3M & Labor
Working for Job Betterment
The majority of employees in the Saint Paul Plant worked in the factories and received hourly pay. The company sought to offer competitive wages and working conditions comparable to other companies and factories in the area.
Before the hourly employees were unionized, the company worked with the 3M Employees’ Association on “employment and working conditions, wages and cost of living, safety and prevention of accidents, health and plant sanitation, hours of labor, recreation and athletics, and other matters of mutual interest and benefit.” The association was founded in 1933, two years before Congress passed the National Labor Relations Act.
The Congress of Industrial Organizations (C.I.O.), an umbrella union organization, filed a complaint with the National Labor Relations Board about the legality of the 3M Employees’ Association. As a result, the association was dissolved at the end of 1943. The hourly employees joined Local 75 of the Gas and Coke Workers Union, C.I.O. in 1944. By that time, the standard work week was 8 hours a day, 40 hours a week, with time and a half pay for overtime.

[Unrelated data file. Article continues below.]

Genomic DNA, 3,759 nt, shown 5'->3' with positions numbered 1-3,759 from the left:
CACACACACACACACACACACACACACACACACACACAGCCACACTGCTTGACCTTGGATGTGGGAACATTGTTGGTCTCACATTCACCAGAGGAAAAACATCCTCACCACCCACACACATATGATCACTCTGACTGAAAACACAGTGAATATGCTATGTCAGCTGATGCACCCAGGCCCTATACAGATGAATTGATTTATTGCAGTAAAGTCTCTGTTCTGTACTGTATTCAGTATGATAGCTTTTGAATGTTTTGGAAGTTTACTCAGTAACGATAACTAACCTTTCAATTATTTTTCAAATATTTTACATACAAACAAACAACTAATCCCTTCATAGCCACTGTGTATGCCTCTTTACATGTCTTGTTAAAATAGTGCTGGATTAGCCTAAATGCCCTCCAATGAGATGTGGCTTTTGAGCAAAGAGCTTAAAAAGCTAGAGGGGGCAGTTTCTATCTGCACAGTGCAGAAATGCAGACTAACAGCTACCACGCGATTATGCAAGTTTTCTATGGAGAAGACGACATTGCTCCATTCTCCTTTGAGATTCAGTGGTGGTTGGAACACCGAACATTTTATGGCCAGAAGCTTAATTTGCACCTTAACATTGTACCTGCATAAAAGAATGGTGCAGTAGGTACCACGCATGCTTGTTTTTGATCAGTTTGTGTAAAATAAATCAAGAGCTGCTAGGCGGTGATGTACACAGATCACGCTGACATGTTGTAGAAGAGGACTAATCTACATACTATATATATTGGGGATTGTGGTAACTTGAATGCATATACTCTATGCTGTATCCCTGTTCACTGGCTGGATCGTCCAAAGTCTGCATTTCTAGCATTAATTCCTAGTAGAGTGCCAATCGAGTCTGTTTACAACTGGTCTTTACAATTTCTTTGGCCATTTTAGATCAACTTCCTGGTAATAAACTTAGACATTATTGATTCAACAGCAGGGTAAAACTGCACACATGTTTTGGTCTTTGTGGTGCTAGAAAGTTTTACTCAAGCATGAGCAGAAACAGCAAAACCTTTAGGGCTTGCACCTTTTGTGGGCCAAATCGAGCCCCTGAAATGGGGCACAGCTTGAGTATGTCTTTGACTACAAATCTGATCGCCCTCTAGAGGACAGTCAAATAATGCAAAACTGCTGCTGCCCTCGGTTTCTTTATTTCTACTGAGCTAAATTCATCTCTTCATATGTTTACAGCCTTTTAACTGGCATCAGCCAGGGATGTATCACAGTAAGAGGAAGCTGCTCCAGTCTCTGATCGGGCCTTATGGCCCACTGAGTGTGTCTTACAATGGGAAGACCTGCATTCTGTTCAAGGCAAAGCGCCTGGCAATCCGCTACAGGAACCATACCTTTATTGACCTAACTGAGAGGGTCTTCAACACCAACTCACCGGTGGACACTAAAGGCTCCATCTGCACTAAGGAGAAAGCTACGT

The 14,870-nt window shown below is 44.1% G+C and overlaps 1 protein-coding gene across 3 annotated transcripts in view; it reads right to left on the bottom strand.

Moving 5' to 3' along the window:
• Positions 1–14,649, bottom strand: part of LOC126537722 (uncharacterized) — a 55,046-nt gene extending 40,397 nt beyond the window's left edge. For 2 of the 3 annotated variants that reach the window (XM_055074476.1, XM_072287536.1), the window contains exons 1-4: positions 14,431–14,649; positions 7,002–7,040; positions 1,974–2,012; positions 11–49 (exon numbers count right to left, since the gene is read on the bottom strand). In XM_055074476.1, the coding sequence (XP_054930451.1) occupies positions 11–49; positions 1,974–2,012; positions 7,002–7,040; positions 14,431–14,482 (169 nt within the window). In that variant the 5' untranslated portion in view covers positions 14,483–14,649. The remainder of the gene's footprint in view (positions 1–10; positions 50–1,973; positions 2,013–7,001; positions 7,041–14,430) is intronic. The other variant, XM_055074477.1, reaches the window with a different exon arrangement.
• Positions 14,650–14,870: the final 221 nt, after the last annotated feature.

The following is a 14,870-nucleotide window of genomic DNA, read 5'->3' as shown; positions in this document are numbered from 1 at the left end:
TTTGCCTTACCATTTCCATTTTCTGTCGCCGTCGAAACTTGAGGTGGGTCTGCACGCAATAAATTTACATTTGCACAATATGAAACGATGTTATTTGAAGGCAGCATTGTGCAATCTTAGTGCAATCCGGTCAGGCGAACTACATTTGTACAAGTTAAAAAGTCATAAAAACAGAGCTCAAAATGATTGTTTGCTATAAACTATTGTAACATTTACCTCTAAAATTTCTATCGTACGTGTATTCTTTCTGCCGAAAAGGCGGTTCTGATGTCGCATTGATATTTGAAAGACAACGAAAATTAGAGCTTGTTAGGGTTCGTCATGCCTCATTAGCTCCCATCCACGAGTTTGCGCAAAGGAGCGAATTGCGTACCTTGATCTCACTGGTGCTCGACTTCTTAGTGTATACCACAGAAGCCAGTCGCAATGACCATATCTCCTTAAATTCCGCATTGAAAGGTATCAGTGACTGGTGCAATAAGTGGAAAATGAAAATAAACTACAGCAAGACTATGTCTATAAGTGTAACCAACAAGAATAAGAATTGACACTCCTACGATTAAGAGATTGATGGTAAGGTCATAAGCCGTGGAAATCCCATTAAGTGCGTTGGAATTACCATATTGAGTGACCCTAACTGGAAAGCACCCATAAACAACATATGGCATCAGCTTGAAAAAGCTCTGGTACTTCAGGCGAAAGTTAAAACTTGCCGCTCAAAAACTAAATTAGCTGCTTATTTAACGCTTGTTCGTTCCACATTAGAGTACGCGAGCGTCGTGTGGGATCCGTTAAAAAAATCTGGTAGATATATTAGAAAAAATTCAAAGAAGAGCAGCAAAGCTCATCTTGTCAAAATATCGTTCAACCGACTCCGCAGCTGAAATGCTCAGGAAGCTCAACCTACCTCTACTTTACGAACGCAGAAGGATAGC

One of the chief union organizers was Joseph E. Karth, who joined 3M in 1941. After serving in the military, he returned to 3M. He was elected president of Local 75 in 1948, serving until 1958. He was also a member of the Minnesota State House of Representatives between 1950 and 1958. He was then elected to the U.S. Congress representing the 4th District in 1958. He served until 1977.
3M was proud of its good management-employee relationships. In 1946, President William L. McKnight noted that there had never been a work stoppage at the Saint Paul Plant. That record was halted by a bitter two-month strike in the fall of 1967.
Since 1999, unionized employees have been represented by the United Steelworkers.